Processors
Processors
What do I do if my computer is overheating?


Caution

If you purchased your computer from a computer manufacturer such as Gateway* or Dell*, opening your computer case may void your warranty. Contact your manufacturer if you are experiencing any overheating warning signs.

If your computer is overheating and it was recently built, the following tips may resolve your issue:

  • Check the Fan/Heatsink. Is it properly installed?
    • Are the push pins in the correct position and is the heatsink securely attached to the socket/motherboard?
    • Are you using the recommended fan/heatsink for your boxed processor?
      • If you are using the fan/heatsink that came in the box with your Intel® Boxed Processor, you have the correct one.
    • Is there Thermal Interface Material (TIM) on the bottom of the heatsink?
      • Intel® heatsinks have thermal material on them from the factory. If you need additional Thermal Interface Material, and have a boxed processor that is still within the warranty period of three years, contact Intel® customer support for TIM.
      • Procedure to replace Thermal Interface Material (TIM).
  • Airflow is not blocked. Move cables or other hardware that may block airflow.
  • Do not use more fans than are required for your chassis. More is not better.
  • Update the BIOS. Verify you have the latest BIOS and update it if needed.

    You can identify your current BIOS version by looking at the BIOS string, which appears during boot-up. You can also display the BIOS version by entering BIOS setup by pressing "F2" during system boot-up. The main page of the BIOS setup includes the BIOS version string. For Intel® Motherboards - example, the version string GB85010A.86A.0046.P05 identifies the BIOS version as P05.

  • Correct Chassis. Do you have the correct chassis for the processor? See How to recognize a Thermally Advantaged Chassis.

If your computer is overheating and it was running fine, the following tips may resolve your issue:

  • Check the Fan/Heatsink.

    • Is it damaged?
      • Are there any cracks or missing pieces?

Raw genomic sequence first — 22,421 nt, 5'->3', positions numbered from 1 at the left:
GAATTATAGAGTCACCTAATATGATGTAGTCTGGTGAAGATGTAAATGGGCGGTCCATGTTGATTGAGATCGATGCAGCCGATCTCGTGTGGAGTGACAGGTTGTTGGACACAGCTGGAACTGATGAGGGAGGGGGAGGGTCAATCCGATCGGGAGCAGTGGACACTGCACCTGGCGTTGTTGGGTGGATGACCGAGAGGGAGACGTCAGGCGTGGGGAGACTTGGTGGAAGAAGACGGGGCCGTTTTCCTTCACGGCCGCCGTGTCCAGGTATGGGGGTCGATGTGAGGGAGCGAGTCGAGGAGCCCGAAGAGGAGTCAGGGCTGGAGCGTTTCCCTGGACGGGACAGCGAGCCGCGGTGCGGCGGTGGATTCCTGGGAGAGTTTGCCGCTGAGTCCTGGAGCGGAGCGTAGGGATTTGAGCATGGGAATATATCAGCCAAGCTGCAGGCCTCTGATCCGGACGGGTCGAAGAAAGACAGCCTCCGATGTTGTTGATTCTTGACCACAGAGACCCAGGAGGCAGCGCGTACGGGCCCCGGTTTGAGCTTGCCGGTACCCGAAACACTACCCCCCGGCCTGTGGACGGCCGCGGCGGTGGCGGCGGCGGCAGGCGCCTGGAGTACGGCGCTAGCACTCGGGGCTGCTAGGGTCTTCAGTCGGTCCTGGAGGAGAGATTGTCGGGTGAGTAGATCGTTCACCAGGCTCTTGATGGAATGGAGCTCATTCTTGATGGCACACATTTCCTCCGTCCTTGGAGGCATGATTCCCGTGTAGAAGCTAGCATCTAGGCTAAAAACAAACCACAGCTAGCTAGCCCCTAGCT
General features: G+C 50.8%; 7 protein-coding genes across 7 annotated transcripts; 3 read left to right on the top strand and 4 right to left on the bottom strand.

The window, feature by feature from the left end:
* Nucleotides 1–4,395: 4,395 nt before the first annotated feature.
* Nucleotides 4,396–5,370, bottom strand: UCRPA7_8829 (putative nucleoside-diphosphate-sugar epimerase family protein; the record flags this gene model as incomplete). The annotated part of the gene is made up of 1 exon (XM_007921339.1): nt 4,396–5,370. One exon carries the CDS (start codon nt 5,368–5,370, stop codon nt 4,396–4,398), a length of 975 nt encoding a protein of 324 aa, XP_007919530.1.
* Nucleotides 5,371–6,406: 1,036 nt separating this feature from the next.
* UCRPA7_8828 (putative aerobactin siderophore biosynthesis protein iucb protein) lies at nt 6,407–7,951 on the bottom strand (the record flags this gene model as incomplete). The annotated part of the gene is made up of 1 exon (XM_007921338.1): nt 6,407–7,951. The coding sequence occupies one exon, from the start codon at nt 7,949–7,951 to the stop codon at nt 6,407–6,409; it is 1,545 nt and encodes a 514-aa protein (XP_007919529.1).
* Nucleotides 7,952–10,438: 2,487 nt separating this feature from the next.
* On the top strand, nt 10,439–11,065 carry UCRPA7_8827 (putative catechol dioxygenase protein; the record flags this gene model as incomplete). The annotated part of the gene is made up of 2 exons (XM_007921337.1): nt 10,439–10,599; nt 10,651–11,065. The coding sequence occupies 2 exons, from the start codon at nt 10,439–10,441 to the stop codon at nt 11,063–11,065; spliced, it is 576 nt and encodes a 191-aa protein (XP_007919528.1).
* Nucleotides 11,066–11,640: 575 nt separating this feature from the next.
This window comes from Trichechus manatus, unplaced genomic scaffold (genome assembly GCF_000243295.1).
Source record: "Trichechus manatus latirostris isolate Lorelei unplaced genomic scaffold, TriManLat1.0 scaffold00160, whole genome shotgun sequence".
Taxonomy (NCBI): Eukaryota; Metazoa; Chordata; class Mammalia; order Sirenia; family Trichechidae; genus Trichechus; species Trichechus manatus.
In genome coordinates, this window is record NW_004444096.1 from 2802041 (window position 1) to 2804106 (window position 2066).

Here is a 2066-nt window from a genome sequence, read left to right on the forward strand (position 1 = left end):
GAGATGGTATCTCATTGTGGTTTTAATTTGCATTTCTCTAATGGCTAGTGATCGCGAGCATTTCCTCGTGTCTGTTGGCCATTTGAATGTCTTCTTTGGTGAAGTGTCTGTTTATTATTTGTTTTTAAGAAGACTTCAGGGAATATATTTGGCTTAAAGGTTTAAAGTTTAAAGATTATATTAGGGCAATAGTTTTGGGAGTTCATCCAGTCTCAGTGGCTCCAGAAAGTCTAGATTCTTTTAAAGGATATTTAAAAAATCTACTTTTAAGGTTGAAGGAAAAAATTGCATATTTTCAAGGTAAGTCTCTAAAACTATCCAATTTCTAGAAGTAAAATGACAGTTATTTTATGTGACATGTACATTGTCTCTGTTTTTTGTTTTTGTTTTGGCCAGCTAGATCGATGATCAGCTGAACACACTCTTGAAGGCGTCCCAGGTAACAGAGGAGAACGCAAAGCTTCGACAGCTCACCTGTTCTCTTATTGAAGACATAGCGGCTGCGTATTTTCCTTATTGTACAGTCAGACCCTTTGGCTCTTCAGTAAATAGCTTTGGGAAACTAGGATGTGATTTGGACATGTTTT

• Check the push pins for damage and reset them to the original position and reinstall.
      • Clean the fins on the heatsink if you see dust. (Using a can of compressed air/gas duster)
      • If the Thermal Interface Material has become dried and flaky, replace it with Thermally Conductive Compound (also referred to as Thermal Grease or Thermal Compound).
    • Are all your fans operational?
      • Carefully inspect that fans are plugged into the motherboard headers and spinning when system is turned on.
  • Loose or Damaged Cables. Are there any hard drive cables that may have come loose and are blocking the air flow?
  • Airflow is not blocked. Move cables or other hardware that may block airflow.
  • Do not use more fans then are required for your chassis. More is not better.

Related Topics:
How do I know if my computer is overheating?
Processor operation temperature FAQ
Intel® Warranty Guide for Processors video

Operating System:

OS Independent

This applies to:

Intel® Celeron® Desktop Processor
Intel® Core™ i3 Desktop Processor
Intel® Core™ i5 Desktop Processor
Intel® Core™ i7 Desktop Processor
Intel® Core™ i7 Processor Extreme Edition
Intel® Core™2 Duo Desktop Processor
Intel® Core™2 Extreme Processor
Intel® Core™2 Quad Processor
Intel® Pentium® 4 Processor Extreme Edition
Intel® Pentium® 4 Processors
Intel® Pentium® D Processor
Intel® Pentium® Processor Extreme Edition
Intel® Pentium® Processor for Desktop

Solution ID: CS-029427
Last Modified: 18-Apr-2013
Date Created: 09-Jun-2008
Back to Top